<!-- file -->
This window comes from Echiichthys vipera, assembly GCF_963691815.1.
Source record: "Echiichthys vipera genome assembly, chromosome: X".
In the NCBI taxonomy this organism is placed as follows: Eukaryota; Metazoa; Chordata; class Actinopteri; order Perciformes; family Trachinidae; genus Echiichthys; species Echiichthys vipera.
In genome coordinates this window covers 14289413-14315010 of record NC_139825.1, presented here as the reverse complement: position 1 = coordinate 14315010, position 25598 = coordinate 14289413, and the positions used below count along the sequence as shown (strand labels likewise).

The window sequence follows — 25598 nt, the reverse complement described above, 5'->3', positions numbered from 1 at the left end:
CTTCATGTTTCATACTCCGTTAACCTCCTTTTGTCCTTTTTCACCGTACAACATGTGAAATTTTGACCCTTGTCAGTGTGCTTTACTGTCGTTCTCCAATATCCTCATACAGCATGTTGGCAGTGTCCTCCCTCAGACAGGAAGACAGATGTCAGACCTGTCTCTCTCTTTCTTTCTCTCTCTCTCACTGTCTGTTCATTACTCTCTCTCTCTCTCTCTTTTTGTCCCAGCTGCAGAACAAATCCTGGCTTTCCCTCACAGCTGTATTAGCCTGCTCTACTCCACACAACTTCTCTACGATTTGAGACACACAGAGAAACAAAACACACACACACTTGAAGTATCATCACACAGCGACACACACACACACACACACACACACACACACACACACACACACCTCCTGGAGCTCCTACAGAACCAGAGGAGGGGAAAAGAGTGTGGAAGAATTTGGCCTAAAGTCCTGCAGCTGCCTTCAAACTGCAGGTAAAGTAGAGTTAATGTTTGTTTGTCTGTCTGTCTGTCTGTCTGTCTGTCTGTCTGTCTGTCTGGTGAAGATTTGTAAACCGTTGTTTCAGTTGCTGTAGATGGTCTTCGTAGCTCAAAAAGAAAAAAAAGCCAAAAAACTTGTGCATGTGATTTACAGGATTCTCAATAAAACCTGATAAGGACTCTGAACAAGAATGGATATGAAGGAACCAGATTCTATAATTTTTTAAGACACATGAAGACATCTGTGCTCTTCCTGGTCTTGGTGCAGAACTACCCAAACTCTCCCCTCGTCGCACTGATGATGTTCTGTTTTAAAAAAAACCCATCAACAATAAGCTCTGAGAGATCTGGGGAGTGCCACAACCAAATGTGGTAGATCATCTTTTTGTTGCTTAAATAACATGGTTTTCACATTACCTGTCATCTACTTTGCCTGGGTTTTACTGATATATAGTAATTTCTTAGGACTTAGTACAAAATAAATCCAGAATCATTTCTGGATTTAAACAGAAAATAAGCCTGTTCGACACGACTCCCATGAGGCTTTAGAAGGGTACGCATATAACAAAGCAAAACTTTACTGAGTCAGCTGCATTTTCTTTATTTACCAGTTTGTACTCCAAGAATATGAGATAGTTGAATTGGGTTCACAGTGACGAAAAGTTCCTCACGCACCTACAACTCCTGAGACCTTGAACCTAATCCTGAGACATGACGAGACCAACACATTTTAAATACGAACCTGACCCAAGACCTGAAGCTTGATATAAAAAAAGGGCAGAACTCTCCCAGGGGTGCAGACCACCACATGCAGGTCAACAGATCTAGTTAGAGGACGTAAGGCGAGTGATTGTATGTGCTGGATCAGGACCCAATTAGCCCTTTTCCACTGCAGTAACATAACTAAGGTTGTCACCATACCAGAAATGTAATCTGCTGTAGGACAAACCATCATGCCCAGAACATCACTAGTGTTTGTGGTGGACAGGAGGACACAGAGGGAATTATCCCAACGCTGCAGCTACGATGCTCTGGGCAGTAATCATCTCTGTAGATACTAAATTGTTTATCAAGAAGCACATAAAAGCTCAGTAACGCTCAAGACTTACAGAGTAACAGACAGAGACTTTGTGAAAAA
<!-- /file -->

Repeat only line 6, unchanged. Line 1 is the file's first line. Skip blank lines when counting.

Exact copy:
CTTCATGTTTCATACTCCGTTAACCTCCTTTTGTCCTTTTTCACCGTACAACATGTGAAATTTTGACCCTTGTCAGTGTGCTTTACTGTCGTTCTCCAATATCCTCATACAGCATGTTGGCAGTGTCCTCCCTCAGACAGGAAGACAGATGTCAGACCTGTCTCTCTCTTTCTTTCTCTCTCTCTCACTGTCTGTTCATTACTCTCTCTCTCTCTCTCTTTTTGTCCCAGCTGCAGAACAAATCCTGGCTTTCCCTCACAGCTGTATTAGCCTGCTCTACTCCACACAACTTCTCTACGATTTGAGACACACAGAGAAACAAAACACACACACACTTGAAGTATCATCACACAGCGACACACACACACACACACACACACACACACACACACACACACACCTCCTGGAGCTCCTACAGAACCAGAGGAGGGGAAAAGAGTGTGGAAGAATTTGGCCTAAAGTCCTGCAGCTGCCTTCAAACTGCAGGTAAAGTAGAGTTAATGTTTGTTTGTCTGTCTGTCTGTCTGTCTGTCTGTCTGTCTGTCTGTCTGGTGAAGATTTGTAAACCGTTGTTTCAGTTGCTGTAGATGGTCTTCGTAGCTCAAAAAGAAAAAAAAGCCAAAAAACTTGTGCATGTGATTTACAGGATTCTCAATAAAACCTGATAAGGACTCTGAACAAGAATGGATATGAAGGAACCAGATTCTATAATTTTTTAAGACACATGAAGACATCTGTGCTCTTCCTGGTCTTGGTGCAGAACTACCCAAACTCTCCCCTCGTCGCACTGATGATGTTCTGTTTTAAAAAAAACCCATCAACAATAAGCTCTGAGAGATCTGGGGAGTGCCACAACCAAATGTGGTAGATCATCTTTTTGTTGCTTAAATAACATGGTTTTCACATTACCTGTCATCTACTTTGCCTGGGTTTTACTGATATATAGTAATTTCTTAGGACTTAGTACAAAATAAATCCAGAATCATTTCTGGATTTAAACAGAAAATAAGCCTGTTCGACACGACTCCCATGAGGCTTTAGAAGGGTACGCATATAACAAAGCAAAACTTTACTGAGTCAGCTGCATTTTCTTTATTTACCAGTTTGTACTCCAAGAATATGAGATAGTTGAATTGGGTTCACAGTGACGAAAAGTTCCTCACGCACCTACAACTCCTGAGACCTTGAACCTAATCCTGAGACATGACGAGACCAACACATTTTAAATACGAACCTGACCCAAGACCTGAAGCTTGATATAAAAAAAGGGCAGAACTCTCCCAGGGGTGCAGACCACCACATGCAGGTCAACAGATCTAGTTAGAGGACGTAAGGCGAGTGATTGTATGTGCTGGATCAGGACCCAATTAGCCCTTTTCCACTGCAGTAACATAACTAAGGTTGTCACCATACCAGAAATGTAATCTGCTGTAGGACAAACCATCATGCCCAGAACATCACTAGTGTTTGTGGTGGACAGGAGGACACAGAGGGAATTATCCCAACGCTGCAGCTACGATGCTCTGGGCAGTAATCATCTCTGTAGATACTAAATTGTTTATCAAGAAGCACATAAAAGCTCAGTAACGCTCAAGACTTACAGAGTAACAGACAGAGACTTTGTGAAAAA